UW has enjoyed road success
“We feel like we can win every game, road or at home,” Wisconsin senior guard Jordan Taylor said. “I think the success we’ve had on the road this year is definitely a confidence booster going into this game and something you can hang your hat on.
“But it’s something you can’t get too caught up in because you’ve still got to go out and play the game.”
Despite a surprising 3-3 home record in Big Ten play, UW (18-6, 7-4) remains in the running for the Big Ten title as it begins a difficult stretch of road games at 6 p.m. today against Minnesota (17-7, 5-6).
Four of UW’s final seven league games are on the road, including four of the next five.
After playing the Gophers, UW plays at Michigan State (19-5, 8-3) on Feb. 16, returns home to face Penn State (10-15, 2-10) on Feb. 19, plays at Iowa (13-11, 5-6) on Feb. 23 and then plays at Ohio State (21-3, 9-2) on either Feb. 25 of 26.
UW has lost its last six games at Michigan State, including a 64-61, overtime decision last season.
UW is 3-1 in its last four trips to Iowa City. However, the Hawkeyes beat UW in the Kohl Center on Dec. 31 and recently beat Michigan and Minnesota at home.
Ohio State has won 39 consecutive home games.
Still, UW is 4-1 in conference road games and 5-2 overall away from the Kohl Center. Last season, UW finished 4-5 in league road games and 5-6 overall.
“The foundation of the program, in terms of what we do defensively and how we try to take care of the ball, always will give you a chance,” UW associate head coach Greg Gard said when asked about the team’s road success.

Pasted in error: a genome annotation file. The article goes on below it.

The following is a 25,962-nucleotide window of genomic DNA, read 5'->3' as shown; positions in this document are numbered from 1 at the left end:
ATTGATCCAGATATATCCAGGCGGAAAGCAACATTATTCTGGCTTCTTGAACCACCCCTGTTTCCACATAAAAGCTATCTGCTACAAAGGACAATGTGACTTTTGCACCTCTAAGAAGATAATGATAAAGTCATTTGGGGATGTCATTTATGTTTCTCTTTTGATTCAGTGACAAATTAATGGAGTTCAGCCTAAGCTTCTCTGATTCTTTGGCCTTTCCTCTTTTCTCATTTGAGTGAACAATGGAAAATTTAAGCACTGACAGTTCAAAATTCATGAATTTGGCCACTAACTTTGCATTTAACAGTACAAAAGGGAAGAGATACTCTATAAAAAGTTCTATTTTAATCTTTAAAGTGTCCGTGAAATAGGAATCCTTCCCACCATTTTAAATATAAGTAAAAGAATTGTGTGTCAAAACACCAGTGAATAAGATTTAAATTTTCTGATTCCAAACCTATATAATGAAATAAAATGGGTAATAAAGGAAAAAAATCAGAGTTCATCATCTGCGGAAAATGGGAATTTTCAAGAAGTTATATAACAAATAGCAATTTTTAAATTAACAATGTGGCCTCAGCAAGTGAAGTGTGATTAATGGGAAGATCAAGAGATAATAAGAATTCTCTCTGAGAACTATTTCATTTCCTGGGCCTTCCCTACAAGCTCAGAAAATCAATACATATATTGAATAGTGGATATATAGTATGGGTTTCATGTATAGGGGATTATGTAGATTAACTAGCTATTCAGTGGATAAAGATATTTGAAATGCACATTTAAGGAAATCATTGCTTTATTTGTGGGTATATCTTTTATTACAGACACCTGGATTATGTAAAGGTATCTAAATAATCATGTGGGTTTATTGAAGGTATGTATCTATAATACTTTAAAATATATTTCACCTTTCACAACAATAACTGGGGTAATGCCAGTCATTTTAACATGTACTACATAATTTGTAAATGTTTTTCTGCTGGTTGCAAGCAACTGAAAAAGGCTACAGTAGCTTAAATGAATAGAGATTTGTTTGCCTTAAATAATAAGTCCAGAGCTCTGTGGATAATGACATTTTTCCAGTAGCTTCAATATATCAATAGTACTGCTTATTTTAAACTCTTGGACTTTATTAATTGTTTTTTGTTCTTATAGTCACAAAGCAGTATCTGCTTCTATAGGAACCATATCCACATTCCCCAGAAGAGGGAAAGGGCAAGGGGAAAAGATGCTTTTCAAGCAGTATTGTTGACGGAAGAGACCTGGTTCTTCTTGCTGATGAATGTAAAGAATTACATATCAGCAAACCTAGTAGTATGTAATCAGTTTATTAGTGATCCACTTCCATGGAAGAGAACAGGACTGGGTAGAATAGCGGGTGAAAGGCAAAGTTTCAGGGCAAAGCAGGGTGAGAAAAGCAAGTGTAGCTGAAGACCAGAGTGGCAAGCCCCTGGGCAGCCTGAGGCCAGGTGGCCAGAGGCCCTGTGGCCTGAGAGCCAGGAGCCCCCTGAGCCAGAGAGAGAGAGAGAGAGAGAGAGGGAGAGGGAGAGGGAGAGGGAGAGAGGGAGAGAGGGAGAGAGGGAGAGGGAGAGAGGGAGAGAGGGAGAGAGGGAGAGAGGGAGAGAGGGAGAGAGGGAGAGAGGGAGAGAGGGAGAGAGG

“Usually on the road the margin for error is pretty slim. Teams in this league are going to make you pay if you have miscues on three or four possessions in a row.”
Part of UW’s success on the road is its ability to erase empty possessions with above-average three-point shooting.
In all road games, UW is shooting 38.2 percent from three-point range. The number jumps to 40.2 percent in Big Ten road games.
In all home games, UW is shooting just 32.9 percent from three-point range, 23 percent in Big Ten home games.
All seven of UW’s top seven scorers have higher three-point percentages on the road than at home in league play.
“I don’t have a clue,” Taylor said when asked about the disparity. “If I knew, trust me, it would not be a problem.”
Minnesota has limited foes to 30.5 percent three-point shooting in league play and 33.9 percent overall.
The Gophers lost their first two Big Ten home games—to Iowa and Purdue—after starting conference play with two road losses.
“Our psyche was a little messed up,” Minnesota coach Tubby Smith said.
The psyche of the UW players appeared shaky after a 59-41 loss Jan. 8 at Michigan, UW’s lone road loss in the conference.
The Badgers responded with 67-62 road victory over Purdue, sparked by an impressive three-point display early in the game and 45 percent three-point shooting overall.
They hit 40.9 percent of their three-point shots in a victory at Illinois and overcame poor three-point shooting (26.3 percent) to win at Penn State.
“Every road game presents a new challenge and opportunity,” said guard Ben Brust, who is shooting 41.2 percent from three-point range in league road games and only 19.4 percent at home.
“It’s when the ball goes up it’s all about being ready and hitting some shots. I think that is something we’ve been doing on the road.”
UW enters Thursday night two games behind first-place Ohio State (21-3, 9-2). If the Badgers are going to remain in the chase, they’ll have to play well on the road over the next two-plus weeks before returning home for their final two games.
“We can’t afford to have any setbacks,” Taylor said. “We definitely don’t want to squander any opportunities like we did on Saturday.
“We’ve got seven games left, and we’ve got to try to get every single one of them.”